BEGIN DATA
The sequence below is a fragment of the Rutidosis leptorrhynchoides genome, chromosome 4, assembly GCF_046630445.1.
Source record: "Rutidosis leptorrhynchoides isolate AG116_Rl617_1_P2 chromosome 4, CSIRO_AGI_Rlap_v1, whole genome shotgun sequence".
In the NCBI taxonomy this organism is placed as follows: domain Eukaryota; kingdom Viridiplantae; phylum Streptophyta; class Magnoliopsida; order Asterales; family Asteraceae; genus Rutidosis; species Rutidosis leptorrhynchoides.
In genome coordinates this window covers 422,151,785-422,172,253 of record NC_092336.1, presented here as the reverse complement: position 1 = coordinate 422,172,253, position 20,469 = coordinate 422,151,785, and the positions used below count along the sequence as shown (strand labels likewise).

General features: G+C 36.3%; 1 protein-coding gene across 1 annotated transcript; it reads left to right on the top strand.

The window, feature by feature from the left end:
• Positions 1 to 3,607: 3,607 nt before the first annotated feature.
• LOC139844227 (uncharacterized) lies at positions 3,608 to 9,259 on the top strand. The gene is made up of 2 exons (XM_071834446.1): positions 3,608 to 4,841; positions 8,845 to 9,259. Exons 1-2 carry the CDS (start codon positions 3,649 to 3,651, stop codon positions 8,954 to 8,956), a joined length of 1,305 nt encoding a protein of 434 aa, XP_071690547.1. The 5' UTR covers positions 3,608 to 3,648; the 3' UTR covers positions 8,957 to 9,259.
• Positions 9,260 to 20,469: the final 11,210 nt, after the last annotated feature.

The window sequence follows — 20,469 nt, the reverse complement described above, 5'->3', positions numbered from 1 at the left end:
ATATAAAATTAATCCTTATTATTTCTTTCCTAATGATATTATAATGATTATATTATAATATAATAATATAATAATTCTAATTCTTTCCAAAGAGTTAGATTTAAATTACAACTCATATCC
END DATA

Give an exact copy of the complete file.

The sequence below is a fragment of the Rutidosis leptorrhynchoides genome, chromosome 4, assembly GCF_046630445.1.
Source record: "Rutidosis leptorrhynchoides isolate AG116_Rl617_1_P2 chromosome 4, CSIRO_AGI_Rlap_v1, whole genome shotgun sequence".
In the NCBI taxonomy this organism is placed as follows: domain Eukaryota; kingdom Viridiplantae; phylum Streptophyta; class Magnoliopsida; order Asterales; family Asteraceae; genus Rutidosis; species Rutidosis leptorrhynchoides.
In genome coordinates this window covers 422,151,785-422,172,253 of record NC_092336.1, presented here as the reverse complement: position 1 = coordinate 422,172,253, position 20,469 = coordinate 422,151,785, and the positions used below count along the sequence as shown (strand labels likewise).

General features: G+C 36.3%; 1 protein-coding gene across 1 annotated transcript; it reads left to right on the top strand.

The window, feature by feature from the left end:
• Positions 1 to 3,607: 3,607 nt before the first annotated feature.
• LOC139844227 (uncharacterized) lies at positions 3,608 to 9,259 on the top strand. The gene is made up of 2 exons (XM_071834446.1): positions 3,608 to 4,841; positions 8,845 to 9,259. Exons 1-2 carry the CDS (start codon positions 3,649 to 3,651, stop codon positions 8,954 to 8,956), a joined length of 1,305 nt encoding a protein of 434 aa, XP_071690547.1. The 5' UTR covers positions 3,608 to 3,648; the 3' UTR covers positions 8,957 to 9,259.
• Positions 9,260 to 20,469: the final 11,210 nt, after the last annotated feature.

The window sequence follows — 20,469 nt, the reverse complement described above, 5'->3', positions numbered from 1 at the left end:
ATATAAAATTAATCCTTATTATTTCTTTCCTAATGATATTATAATGATTATATTATAATATAATAATATAATAATTCTAATTCTTTCCAAAGAGTTAGATTTAAATTACAACTCATATCC